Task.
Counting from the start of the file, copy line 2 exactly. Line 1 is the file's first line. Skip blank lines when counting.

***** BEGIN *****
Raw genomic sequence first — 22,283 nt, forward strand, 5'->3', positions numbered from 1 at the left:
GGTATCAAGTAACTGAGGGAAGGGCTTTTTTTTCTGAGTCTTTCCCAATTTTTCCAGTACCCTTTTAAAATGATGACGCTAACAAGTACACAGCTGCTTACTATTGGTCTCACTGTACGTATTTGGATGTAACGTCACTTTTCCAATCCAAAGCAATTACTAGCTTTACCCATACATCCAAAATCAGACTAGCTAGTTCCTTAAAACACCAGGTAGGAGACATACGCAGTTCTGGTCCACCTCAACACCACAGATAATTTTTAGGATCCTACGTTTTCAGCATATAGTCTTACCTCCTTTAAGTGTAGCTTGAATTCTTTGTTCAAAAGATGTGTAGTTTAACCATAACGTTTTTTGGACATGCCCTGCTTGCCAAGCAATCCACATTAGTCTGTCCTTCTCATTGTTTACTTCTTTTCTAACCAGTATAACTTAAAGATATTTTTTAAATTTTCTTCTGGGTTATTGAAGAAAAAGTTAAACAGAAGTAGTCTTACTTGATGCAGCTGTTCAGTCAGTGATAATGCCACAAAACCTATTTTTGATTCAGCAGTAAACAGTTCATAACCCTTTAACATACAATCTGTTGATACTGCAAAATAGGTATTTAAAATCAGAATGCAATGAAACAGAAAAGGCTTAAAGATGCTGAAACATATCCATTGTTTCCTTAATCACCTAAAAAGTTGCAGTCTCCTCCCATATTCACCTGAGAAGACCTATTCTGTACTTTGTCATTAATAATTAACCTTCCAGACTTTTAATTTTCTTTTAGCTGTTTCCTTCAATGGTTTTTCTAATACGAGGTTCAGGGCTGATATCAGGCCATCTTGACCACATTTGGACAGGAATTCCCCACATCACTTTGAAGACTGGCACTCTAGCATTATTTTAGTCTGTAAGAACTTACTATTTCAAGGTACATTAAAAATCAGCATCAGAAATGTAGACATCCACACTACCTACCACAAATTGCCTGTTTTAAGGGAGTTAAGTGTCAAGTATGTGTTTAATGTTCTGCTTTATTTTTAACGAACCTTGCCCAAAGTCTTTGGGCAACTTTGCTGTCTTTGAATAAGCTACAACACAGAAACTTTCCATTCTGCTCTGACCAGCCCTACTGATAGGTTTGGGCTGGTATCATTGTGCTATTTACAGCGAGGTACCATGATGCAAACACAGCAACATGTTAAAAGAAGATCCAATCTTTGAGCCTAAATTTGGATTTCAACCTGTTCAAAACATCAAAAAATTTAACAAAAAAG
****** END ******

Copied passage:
GGTATCAAGTAACTGAGGGAAGGGCTTTTTTTTCTGAGTCTTTCCCAATTTTTCCAGTACCCTTTTAAAATGATGACGCTAACAAGTACACAGCTGCTTACTATTGGTCTCACTGTACGTATTTGGATGTAACGTCACTTTTCCAATCCAAAGCAATTACTAGCTTTACCCATACATCCAAAATCAGACTAGCTAGTTCCTTAAAACACCAGGTAGGAGACATACGCAGTTCTGGTCCACCTCAACACCACAGATAATTTTTAGGATCCTACGTTTTCAGCATATAGTCTTACCTCCTTTAAGTGTAGCTTGAATTCTTTGTTCAAAAGATGTGTAGTTTAACCATAACGTTTTTTGGACATGCCCTGCTTGCCAAGCAATCCACATTAGTCTGTCCTTCTCATTGTTTACTTCTTTTCTAACCAGTATAACTTAAAGATATTTTTTAAATTTTCTTCTGGGTTATTGAAGAAAAAGTTAAACAGAAGTAGTCTTACTTGATGCAGCTGTTCAGTCAGTGATAATGCCACAAAACCTATTTTTGATTCAGCAGTAAACAGTTCATAACCCTTTAACATACAATCTGTTGATACTGCAAAATAGGTATTTAAAATCAGAATGCAATGAAACAGAAAAGGCTTAAAGATGCTGAAACATATCCATTGTTTCCTTAATCACCTAAAAAGTTGCAGTCTCCTCCCATATTCACCTGAGAAGACCTATTCTGTACTTTGTCATTAATAATTAACCTTCCAGACTTTTAATTTTCTTTTAGCTGTTTCCTTCAATGGTTTTTCTAATACGAGGTTCAGGGCTGATATCAGGCCATCTTGACCACATTTGGACAGGAATTCCCCACATCACTTTGAAGACTGGCACTCTAGCATTATTTTAGTCTGTAAGAACTTACTATTTCAAGGTACATTAAAAATCAGCATCAGAAATGTAGACATCCACACTACCTACCACAAATTGCCTGTTTTAAGGGAGTTAAGTGTCAAGTATGTGTTTAATGTTCTGCTTTATTTTTAACGAACCTTGCCCAAAGTCTTTGGGCAACTTTGCTGTCTTTGAATAAGCTACAACACAGAAACTTTCCATTCTGCTCTGACCAGCCCTACTGATAGGTTTGGGCTGGTATCATTGTGCTATTTACAGCGAGGTACCATGATGCAAACACAGCAACATGTTAAAAGAAGATCCAATCTTTGAGCCTAAATTTGGATTTCAACCTGTTCAAAACATCAAAAAATTTAACAAAAAAG